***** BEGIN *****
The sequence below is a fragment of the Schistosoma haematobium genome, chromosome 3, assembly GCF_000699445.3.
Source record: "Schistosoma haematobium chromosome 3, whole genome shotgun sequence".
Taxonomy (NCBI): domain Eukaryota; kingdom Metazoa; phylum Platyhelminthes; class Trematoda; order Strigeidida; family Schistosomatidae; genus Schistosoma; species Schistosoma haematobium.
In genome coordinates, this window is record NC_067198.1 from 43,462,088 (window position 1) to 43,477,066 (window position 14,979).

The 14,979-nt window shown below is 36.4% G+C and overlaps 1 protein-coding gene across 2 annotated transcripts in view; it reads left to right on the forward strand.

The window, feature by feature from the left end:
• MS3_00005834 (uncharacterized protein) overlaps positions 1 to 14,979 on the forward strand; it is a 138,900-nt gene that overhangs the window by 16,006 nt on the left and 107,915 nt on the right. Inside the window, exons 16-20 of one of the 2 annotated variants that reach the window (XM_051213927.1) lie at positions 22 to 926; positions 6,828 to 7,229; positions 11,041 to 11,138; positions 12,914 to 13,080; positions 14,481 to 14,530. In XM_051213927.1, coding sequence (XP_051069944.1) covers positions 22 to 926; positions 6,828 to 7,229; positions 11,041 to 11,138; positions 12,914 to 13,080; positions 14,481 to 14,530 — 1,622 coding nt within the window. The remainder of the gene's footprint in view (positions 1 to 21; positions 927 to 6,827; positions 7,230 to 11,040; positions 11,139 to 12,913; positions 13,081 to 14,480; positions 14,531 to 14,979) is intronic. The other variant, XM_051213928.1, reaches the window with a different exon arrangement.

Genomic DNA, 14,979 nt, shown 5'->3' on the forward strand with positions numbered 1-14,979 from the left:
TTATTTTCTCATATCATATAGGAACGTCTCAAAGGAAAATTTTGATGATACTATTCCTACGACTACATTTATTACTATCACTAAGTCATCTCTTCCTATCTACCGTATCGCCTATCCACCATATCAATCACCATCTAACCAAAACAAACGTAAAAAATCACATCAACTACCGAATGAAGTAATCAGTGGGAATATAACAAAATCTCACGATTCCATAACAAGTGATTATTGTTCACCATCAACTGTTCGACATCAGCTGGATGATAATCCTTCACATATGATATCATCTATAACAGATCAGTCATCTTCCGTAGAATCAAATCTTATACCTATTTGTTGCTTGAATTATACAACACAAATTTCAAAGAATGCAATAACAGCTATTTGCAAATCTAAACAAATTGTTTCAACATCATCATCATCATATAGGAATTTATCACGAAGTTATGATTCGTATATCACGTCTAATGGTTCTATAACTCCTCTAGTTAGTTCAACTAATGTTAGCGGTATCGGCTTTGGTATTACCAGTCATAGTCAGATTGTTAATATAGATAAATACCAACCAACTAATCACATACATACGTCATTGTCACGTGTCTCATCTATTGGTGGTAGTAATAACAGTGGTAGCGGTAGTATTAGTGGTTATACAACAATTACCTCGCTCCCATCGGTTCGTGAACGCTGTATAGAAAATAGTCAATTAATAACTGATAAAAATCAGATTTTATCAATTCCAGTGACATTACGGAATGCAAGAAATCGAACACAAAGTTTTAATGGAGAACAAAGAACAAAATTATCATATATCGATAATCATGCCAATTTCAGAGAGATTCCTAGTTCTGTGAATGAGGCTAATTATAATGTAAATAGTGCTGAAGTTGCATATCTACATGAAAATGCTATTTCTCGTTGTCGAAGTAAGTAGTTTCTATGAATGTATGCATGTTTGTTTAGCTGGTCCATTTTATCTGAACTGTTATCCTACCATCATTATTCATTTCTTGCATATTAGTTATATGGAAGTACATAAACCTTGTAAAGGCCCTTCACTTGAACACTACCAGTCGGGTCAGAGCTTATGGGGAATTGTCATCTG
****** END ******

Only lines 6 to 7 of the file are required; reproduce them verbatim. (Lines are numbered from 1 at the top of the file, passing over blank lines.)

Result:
The window, feature by feature from the left end:
• MS3_00005834 (uncharacterized protein) overlaps positions 1 to 14,979 on the forward strand; it is a 138,900-nt gene that overhangs the window by 16,006 nt on the left and 107,915 nt on the right. Inside the window, exons 16-20 of one of the 2 annotated variants that reach the window (XM_051213927.1) lie at positions 22 to 926; positions 6,828 to 7,229; positions 11,041 to 11,138; positions 12,914 to 13,080; positions 14,481 to 14,530. In XM_051213927.1, coding sequence (XP_051069944.1) covers positions 22 to 926; positions 6,828 to 7,229; positions 11,041 to 11,138; positions 12,914 to 13,080; positions 14,481 to 14,530 — 1,622 coding nt within the window. The remainder of the gene's footprint in view (positions 1 to 21; positions 927 to 6,827; positions 7,230 to 11,040; positions 11,139 to 12,913; positions 13,081 to 14,480; positions 14,531 to 14,979) is intronic. The other variant, XM_051213928.1, reaches the window with a different exon arrangement.